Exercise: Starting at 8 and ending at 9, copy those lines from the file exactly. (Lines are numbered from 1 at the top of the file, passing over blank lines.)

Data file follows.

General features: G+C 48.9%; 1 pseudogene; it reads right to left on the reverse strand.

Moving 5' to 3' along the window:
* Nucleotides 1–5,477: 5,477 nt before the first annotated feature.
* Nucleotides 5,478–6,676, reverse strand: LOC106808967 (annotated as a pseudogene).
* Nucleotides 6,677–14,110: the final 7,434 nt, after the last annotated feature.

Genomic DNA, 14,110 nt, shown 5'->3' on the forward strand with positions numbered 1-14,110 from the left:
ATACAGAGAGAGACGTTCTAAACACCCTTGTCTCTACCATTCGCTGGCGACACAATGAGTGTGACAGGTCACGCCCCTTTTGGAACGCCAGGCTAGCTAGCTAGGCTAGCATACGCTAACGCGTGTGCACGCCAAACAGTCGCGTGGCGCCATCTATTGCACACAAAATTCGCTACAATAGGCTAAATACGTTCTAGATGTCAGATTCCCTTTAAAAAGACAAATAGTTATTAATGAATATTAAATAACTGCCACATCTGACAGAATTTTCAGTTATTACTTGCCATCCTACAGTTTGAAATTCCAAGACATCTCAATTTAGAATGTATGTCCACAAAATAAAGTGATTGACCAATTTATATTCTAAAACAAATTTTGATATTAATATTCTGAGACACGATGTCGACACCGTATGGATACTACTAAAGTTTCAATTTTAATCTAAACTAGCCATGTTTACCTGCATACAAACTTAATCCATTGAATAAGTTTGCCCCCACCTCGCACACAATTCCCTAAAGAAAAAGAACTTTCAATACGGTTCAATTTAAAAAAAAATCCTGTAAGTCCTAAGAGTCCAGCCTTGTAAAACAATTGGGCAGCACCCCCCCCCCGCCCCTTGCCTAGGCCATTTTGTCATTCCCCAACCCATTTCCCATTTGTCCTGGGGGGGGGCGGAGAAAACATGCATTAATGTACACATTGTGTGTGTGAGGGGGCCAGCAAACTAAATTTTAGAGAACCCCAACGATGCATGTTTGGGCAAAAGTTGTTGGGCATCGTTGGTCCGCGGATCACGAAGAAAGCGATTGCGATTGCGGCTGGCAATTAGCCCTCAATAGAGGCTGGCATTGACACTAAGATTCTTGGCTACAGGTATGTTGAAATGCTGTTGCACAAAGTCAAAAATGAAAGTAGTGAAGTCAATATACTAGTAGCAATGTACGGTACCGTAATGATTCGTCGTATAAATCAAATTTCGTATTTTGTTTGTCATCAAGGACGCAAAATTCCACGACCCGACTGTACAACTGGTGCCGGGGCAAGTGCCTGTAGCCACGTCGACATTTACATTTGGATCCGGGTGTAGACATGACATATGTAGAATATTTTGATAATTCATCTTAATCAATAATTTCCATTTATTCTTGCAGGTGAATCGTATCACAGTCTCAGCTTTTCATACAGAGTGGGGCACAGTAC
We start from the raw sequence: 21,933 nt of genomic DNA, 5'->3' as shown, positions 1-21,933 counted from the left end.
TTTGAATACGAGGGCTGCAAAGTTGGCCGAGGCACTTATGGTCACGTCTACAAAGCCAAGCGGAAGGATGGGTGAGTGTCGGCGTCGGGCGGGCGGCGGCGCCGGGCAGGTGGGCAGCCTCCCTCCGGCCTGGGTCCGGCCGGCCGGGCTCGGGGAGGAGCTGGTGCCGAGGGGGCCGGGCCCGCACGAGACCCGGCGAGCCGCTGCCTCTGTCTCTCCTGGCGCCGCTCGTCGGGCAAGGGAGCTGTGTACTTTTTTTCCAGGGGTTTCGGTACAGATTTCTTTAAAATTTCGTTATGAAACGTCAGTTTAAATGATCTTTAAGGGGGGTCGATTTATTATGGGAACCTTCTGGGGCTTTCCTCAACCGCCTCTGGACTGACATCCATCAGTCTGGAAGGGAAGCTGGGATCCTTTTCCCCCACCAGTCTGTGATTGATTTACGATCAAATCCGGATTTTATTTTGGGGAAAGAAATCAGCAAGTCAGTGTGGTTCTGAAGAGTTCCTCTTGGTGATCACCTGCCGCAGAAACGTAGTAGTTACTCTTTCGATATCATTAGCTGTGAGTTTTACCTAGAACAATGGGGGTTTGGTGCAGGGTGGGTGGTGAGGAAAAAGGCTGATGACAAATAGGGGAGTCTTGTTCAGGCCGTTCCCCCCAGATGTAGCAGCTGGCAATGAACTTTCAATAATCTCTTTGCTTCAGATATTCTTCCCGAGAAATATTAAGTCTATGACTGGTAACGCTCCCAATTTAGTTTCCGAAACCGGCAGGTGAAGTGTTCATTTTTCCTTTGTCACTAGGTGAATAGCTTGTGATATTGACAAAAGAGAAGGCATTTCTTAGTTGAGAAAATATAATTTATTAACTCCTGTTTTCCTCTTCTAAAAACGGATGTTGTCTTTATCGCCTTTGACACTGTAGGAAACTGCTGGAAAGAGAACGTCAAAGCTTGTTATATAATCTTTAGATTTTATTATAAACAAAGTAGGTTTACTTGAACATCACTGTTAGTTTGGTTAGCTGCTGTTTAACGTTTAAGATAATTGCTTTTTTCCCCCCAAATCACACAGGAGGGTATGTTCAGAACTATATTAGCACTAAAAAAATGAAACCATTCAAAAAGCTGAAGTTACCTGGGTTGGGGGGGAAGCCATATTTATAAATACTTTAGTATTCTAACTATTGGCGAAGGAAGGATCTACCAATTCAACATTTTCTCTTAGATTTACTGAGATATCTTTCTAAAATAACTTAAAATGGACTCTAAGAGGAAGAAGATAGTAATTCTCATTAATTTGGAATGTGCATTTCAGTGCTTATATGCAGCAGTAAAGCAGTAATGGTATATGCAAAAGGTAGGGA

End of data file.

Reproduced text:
We start from the raw sequence: 21,933 nt of genomic DNA, 5'->3' as shown, positions 1-21,933 counted from the left end.
TTTGAATACGAGGGCTGCAAAGTTGGCCGAGGCACTTATGGTCACGTCTACAAAGCCAAGCGGAAGGATGGGTGAGTGTCGGCGTCGGGCGGGCGGCGGCGCCGGGCAGGTGGGCAGCCTCCCTCCGGCCTGGGTCCGGCCGGCCGGGCTCGGGGAGGAGCTGGTGCCGAGGGGGCCGGGCCCGCACGAGACCCGGCGAGCCGCTGCCTCTGTCTCTCCTGGCGCCGCTCGTCGGGCAAGGGAGCTGTGTACTTTTTTTCCAGGGGTTTCGGTACAGATTTCTTTAAAATTTCGTTATGAAACGTCAGTTTAAATGATCTTTAAGGGGGGTCGATTTATTATGGGAACCTTCTGGGGCTTTCCTCAACCGCCTCTGGACTGACATCCATCAGTCTGGAAGGGAAGCTGGGATCCTTTTCCCCCACCAGTCTGTGATTGATTTACGATCAAATCCGGATTTTATTTTGGGGAAAGAAATCAGCAAGTCAGTGTGGTTCTGAAGAGTTCCTCTTGGTGATCACCTGCCGCAGAAACGTAGTAGTTACTCTTTCGATATCATTAGCTGTGAGTTTTACCTAGAACAATGGGGGTTTGGTGCAGGGTGGGTGGTGAGGAAAAAGGCTGATGACAAATAGGGGAGTCTTGTTCAGGCCGTTCCCCCCAGATGTAGCAGCTGGCAATGAACTTTCAATAATCTCTTTGCTTCAGATATTCTTCCCGAGAAATATTAAGTCTATGACTGGTAACGCTCCCAATTTAGTTTCCGAAACCGGCAGGTGAAGTGTTCATTTTTCCTTTGTCACTAGGTGAATAGCTTGTGATATTGACAAAAGAGAAGGCATTTCTTAGTTGAGAAAATATAATTTATTAACTCCTGTTTTCCTCTTCTAAAAACGGATGTTGTCTTTATCGCCTTTGACACTGTAGGAAACTGCTGGAAAGAGAACGTCAAAGCTTGTTATATAATCTTTAGATTTTATTATAAACAAAGTAGGTTTACTTGAACATCACTGTTAGTTTGGTTAGCTGCTGTTTAACGTTTAAGATAATTGCTTTTTTCCCCCCAAATCACACAGGAGGGTATGTTCAGAACTATATTAGCACTAAAAAAATGAAACCATTCAAAAAGCTGAAGTTACCTGGGTTGGGGGGGAAGCCATATTTATAAATACTTTAGTATTCTAACTATTGGCGAAGGAAGGATCTACCAATTCAACATTTTCTCTTAGATTTACTGAGATATCTTTCTAAAATAACTTAAAATGGACTCTAAGAGGAAGAAGATAGTAATTCTCATTAATTTGGAATGTGCATTTCAGTGCTTATATGCAGCAGTAAAGCAGTAATGGTATATGCAAAAGGTAGGGA